FOD to its followers, “We are prepared for the legal battle ahead.”

According to SFGate.com on their report of a historic, but not finalized ruling by the California Coastal Commission handed down earlier this week (Mar. 18,2021) the CCC ruled, among other points, that Off-road Highway Vehicles would be to be phased out and outright banned by 2024.

The initial proposal was over five years, but that was cut to three.

Before an official ruling is doled out by the CCC, the FOD spelled out on a Facebook post earlier yesterday they aren’t exactly going out without a fight.

First, they’re calling on California State Parks to assert their authority as a “sister agency” to the CCC, and to reject or take no action on the Commission’s ruling. And, according to SanLuisObispo.com, California State Parks is doing just that with a rebuttal mailed the CCC’s way before the meeting even took place.

 State Parks spokesman Jorge Moreno said shortly after hearing the CCC’s decision,

“State Parks is disappointed with the decision by the Coastal Commission to phase out off-highway vehicle riding at Oceano Dunes State Vehicular Recreation Area.”

“State Parks remains committed to protect the natural and cultural resources found in Oceano Dunes for future generations, and to ensure that all Californians have equal access to the park and its diverse recreational opportunities,”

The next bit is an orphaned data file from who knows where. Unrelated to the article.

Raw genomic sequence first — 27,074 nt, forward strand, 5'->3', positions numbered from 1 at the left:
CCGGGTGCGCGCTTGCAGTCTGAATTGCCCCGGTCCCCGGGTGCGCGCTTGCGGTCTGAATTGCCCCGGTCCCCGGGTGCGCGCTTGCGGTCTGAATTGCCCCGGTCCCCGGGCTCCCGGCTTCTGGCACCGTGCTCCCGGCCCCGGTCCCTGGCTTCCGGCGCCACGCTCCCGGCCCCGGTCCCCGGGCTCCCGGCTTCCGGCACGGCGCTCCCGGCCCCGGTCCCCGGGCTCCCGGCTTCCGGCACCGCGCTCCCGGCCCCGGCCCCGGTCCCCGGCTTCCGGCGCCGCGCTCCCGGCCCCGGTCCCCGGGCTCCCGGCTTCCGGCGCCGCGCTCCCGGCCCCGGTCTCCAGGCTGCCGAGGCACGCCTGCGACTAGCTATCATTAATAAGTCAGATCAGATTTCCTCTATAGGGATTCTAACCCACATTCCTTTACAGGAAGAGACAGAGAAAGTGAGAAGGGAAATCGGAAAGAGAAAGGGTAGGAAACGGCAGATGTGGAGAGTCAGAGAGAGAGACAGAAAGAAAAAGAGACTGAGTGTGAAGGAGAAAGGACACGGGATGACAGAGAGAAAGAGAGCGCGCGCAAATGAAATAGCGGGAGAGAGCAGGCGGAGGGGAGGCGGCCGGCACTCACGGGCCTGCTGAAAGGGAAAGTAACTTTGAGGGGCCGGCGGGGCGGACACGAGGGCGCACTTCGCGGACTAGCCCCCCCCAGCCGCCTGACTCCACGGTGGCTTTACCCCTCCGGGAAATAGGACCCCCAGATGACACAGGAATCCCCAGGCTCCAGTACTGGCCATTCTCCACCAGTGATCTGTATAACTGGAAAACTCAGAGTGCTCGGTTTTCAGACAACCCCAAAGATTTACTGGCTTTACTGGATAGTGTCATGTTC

State Parks asserts the CCC has allowed OHV use on this 1,500 acres of dunes and six miles of beachfront for over 40 years and, despite a 2017 piece of legislation that updated a prior ruling by the CCC in 2001 that recognized a balancing act between resource protection and acknowledging the ODSVRA’s enabling legislation to prioritize environmental protection, retracting that permit use is “without adequate basis.”

FOD further points out that OHV activities bring in nearly $100 million into the San Luis Obispo County Economy and attracts upwards of 2 million people every year.

Further closing down businesses that support the OHV community and curtailing vehicular park activities would be a larger blow to the SLO economy already bludgeoned by Covid closures.

According to the New Times,

“The city of San Luis Obispo ranked No. 10 in the nation in permanent and temporary business closures.”

It’s one thing to fight for the rights of endangered shore birds, but killing a local economy to the point there’s no one there to enjoy them is defeating the purpose of having recreational areas to begin with.

Rest assured the CCC’s ruling, however finalized, only marks the opening round of a legal battle that’s finally hit a boiling point.

Additional sources:
Cap Radio

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